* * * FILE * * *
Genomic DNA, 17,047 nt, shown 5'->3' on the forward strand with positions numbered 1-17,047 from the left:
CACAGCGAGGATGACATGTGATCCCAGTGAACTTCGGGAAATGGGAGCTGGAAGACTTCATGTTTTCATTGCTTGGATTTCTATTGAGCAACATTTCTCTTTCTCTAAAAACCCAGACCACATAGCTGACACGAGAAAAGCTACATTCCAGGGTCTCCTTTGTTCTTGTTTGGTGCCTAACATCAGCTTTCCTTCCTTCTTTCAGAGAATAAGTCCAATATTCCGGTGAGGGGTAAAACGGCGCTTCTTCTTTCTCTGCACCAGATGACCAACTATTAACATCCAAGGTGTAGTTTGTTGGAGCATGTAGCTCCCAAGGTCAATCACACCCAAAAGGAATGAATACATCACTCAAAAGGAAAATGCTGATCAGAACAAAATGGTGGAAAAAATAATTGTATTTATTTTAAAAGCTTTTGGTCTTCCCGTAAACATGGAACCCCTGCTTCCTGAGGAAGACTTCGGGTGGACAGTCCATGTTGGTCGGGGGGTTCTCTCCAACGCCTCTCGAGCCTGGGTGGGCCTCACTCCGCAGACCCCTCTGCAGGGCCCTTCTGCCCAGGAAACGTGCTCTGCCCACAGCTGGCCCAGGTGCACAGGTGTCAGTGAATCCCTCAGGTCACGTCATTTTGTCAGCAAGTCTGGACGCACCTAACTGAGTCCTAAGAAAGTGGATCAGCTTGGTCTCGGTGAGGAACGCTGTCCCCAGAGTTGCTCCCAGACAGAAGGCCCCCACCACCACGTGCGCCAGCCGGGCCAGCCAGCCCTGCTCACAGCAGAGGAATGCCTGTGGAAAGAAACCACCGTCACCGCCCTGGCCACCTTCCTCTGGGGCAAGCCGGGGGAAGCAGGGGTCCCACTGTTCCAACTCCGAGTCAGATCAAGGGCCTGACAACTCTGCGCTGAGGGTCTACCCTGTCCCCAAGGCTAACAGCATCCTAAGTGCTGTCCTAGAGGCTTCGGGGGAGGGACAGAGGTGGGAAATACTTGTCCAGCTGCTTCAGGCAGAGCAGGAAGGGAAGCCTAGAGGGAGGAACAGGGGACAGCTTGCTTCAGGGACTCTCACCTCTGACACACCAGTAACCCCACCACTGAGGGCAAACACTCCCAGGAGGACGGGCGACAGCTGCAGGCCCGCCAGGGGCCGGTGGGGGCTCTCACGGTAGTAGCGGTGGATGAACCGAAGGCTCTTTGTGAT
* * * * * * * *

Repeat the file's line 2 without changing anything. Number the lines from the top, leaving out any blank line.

CACAGCGAGGATGACATGTGATCCCAGTGAACTTCGGGAAATGGGAGCTGGAAGACTTCATGTTTTCATTGCTTGGATTTCTATTGAGCAACATTTCTCTTTCTCTAAAAACCCAGACCACATAGCTGACACGAGAAAAGCTACATTCCAGGGTCTCCTTTGTTCTTGTTTGGTGCCTAACATCAGCTTTCCTTCCTTCTTTCAGAGAATAAGTCCAATATTCCGGTGAGGGGTAAAACGGCGCTTCTTCTTTCTCTGCACCAGATGACCAACTATTAACATCCAAGGTGTAGTTTGTTGGAGCATGTAGCTCCCAAGGTCAATCACACCCAAAAGGAATGAATACATCACTCAAAAGGAAAATGCTGATCAGAACAAAATGGTGGAAAAAATAATTGTATTTATTTTAAAAGCTTTTGGTCTTCCCGTAAACATGGAACCCCTGCTTCCTGAGGAAGACTTCGGGTGGACAGTCCATGTTGGTCGGGGGGTTCTCTCCAACGCCTCTCGAGCCTGGGTGGGCCTCACTCCGCAGACCCCTCTGCAGGGCCCTTCTGCCCAGGAAACGTGCTCTGCCCACAGCTGGCCCAGGTGCACAGGTGTCAGTGAATCCCTCAGGTCACGTCATTTTGTCAGCAAGTCTGGACGCACCTAACTGAGTCCTAAGAAAGTGGATCAGCTTGGTCTCGGTGAGGAACGCTGTCCCCAGAGTTGCTCCCAGACAGAAGGCCCCCACCACCACGTGCGCCAGCCGGGCCAGCCAGCCCTGCTCACAGCAGAGGAATGCCTGTGGAAAGAAACCACCGTCACCGCCCTGGCCACCTTCCTCTGGGGCAAGCCGGGGGAAGCAGGGGTCCCACTGTTCCAACTCCGAGTCAGATCAAGGGCCTGACAACTCTGCGCTGAGGGTCTACCCTGTCCCCAAGGCTAACAGCATCCTAAGTGCTGTCCTAGAGGCTTCGGGGGAGGGACAGAGGTGGGAAATACTTGTCCAGCTGCTTCAGGCAGAGCAGGAAGGGAAGCCTAGAGGGAGGAACAGGGGACAGCTTGCTTCAGGGACTCTCACCTCTGACACACCAGTAACCCCACCACTGAGGGCAAACACTCCCAGGAGGACGGGCGACAGCTGCAGGCCCGCCAGGGGCCGGTGGGGGCTCTCACGGTAGTAGCGGTGGATGAACCGAAGGCTCTTTGTGAT